Increase not only your efficiency, but also your effectiveness through delegation
If you want to manage your time you need to learn the skill of effective delegation. The majority of people refuse to delegate their tasks to others because they feel it takes too much time and effort to do, and they are constantly applying the old maxim; “If I want this to get done properly, I’ve got to do it myself.” However, effectively delegating to others is probably the single most powerful high-leverage activity there is.
When you transfer your responsibilities to other skilled and trained people you are able to devote your efforts to other high-leverage activities. Effective delegation will result in growth for both individuals and organizations. J.C. Penney once said that the one of his best decisions was to “let go” after he realized he could not do everything by himself. That one decision resulted in the growth of hundreds of stores, and thousands of people.
There are two basic kinds of delegation; “gofer delegation”, and “stewardship delegation”. Gofer delegation basically means you tell people what to do and have them report back to you when the task is completed. Unfortunately, most managers are still stuck in this paradigm. The reason is that when they were producers, they always rolled up their sleeves and got stuck in. However, when they are promoted to managers they still feel the need to be very much involved in the task to the point where they do a lot of it themselves. These managers are not aware of how to set up a full delegation so that another person is committed to achieve results. Because they are focused methods, they become responsible for the results! Remember, how many people is it possible to supervise if or manager when you have to be involved in every move that they make?!
There is a better, and much more effective, way of of delegating to other people. This method is based on the paradigm of appreciation for; vision, resourcefulness, conscience, and the free will of other people.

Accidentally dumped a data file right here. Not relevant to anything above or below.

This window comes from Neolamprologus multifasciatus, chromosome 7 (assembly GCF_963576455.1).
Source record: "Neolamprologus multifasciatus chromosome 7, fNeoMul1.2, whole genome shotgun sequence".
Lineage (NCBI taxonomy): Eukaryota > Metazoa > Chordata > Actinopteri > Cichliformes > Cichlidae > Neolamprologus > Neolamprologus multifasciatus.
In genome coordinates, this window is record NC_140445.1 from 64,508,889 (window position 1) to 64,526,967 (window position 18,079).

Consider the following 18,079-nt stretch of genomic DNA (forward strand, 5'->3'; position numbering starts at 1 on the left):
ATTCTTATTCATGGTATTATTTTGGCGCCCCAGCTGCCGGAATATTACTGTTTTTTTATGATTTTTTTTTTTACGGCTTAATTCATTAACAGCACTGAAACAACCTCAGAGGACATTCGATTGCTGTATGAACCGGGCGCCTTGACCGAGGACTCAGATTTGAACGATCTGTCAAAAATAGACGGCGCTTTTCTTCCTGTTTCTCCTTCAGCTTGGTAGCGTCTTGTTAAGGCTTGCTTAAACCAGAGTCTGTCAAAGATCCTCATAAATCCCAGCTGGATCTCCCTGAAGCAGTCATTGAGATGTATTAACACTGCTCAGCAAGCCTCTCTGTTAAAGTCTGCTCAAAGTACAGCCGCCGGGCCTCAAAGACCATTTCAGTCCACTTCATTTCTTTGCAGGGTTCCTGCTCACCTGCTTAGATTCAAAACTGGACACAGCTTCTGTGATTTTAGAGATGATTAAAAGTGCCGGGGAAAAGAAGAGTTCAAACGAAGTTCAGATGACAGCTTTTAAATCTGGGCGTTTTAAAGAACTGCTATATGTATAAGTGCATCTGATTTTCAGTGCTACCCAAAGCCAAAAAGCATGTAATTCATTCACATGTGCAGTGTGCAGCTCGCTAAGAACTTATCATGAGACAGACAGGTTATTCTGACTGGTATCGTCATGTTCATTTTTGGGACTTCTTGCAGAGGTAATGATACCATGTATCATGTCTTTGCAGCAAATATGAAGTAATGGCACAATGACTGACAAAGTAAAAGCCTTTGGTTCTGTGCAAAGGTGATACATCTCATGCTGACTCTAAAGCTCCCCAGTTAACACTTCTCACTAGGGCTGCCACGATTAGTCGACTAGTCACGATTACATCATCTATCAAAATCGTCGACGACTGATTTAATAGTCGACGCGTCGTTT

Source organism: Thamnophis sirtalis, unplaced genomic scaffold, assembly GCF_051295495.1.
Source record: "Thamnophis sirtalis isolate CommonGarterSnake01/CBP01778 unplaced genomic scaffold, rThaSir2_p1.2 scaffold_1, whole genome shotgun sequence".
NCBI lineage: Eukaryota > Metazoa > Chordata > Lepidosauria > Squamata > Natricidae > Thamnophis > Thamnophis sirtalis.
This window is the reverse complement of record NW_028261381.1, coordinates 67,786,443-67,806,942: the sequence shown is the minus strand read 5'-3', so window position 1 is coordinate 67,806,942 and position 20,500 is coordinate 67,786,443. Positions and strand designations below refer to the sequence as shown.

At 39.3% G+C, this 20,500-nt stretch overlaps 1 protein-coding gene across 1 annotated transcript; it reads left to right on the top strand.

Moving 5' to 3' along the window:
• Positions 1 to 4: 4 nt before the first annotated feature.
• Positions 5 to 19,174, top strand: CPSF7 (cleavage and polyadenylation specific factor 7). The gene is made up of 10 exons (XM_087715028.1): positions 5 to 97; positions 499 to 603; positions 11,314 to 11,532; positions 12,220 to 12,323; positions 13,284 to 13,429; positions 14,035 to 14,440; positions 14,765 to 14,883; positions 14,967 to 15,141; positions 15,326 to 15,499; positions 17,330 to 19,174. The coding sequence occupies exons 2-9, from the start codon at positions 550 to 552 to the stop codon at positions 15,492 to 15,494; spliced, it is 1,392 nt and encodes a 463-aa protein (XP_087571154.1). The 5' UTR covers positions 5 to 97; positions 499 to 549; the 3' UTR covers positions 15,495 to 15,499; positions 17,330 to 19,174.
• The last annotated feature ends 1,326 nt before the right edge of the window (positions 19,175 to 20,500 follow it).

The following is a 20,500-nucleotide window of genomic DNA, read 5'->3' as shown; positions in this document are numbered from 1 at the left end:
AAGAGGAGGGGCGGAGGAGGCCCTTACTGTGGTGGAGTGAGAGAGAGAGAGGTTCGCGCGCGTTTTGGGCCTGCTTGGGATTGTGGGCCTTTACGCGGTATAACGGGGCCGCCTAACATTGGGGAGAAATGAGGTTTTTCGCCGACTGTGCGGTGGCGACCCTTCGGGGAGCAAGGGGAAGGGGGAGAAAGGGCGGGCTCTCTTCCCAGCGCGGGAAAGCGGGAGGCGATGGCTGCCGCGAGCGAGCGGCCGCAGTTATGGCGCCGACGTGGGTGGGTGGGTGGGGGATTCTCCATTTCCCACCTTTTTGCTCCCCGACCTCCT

Stewardship delegation, unlike gofer delegation, focuses upon results rather than methods. It gives people a choice of method and makes them responsible for the results achieved. This method of delegation, effective delegation, takes more time to implement in the beginning, but you can view it as time invested.
Stewardship delegation involves clear, up-front mutual understanding and commitment regarding expectations in five key areas.
- Effective Delegation Consideration #1 – Desired Results. An effective manager needs to create a well-defined, mutual understanding of exactly what needs to be accomplished, focusing on what, not how; results not methods. This will take time, but be patient. Project the desired result, and have the other person see it, describe it, and make out a statement of what the results will look like, and by when they will be realized.
- Effective Delegation Consideration #2 – Guidelines. Identify the guidelines within which the individual can, and should, operate. Ideally, these should be as few as possible to avoid gofer and methods delegation, and also include any restrictions that are applicable to your particular case. After all, you wouldn’t want a person to think he or she had considerable latitude as long as they achieved their objectives, only to transgress some long-standing organizational practice or value. This would kill initiative in its infancy, and send people back to the gofer’s mantra: “Just tell me what needs to be done, and I’ll do it.”
- If you have already identified the failure paths of the task, be open and honest with the individual to whom you are delegating the task. Tell them where the quicksand lies. However, you don’t have to reinvent the wheel day in, day out. Let people learn from your mistakes and the mistakes of others. Point out the failure paths, what not to do, but don’t tell them what to do. Allow your people to accept responsibility for the results, and do whatever is necessary within the framework of the guidelines you have set.
- Effective Delegation Consideration #3 – Results. Identify the human, financial, technical, or organizational resources a person can draw on to accomplish the required results.
- Effective Delegation Consideration #4 – Accountability. Establish standards of performance that will be used in evaluating the results and the specific times when reporting and evaluation will take place.
- Effective Delegation Consideration #5 – Consequences. Specify what will happen, both positive and negative, as a result of the evaluation. This could include such things as; financial rewards, different job assignments, and of course the natural consequences for the organization.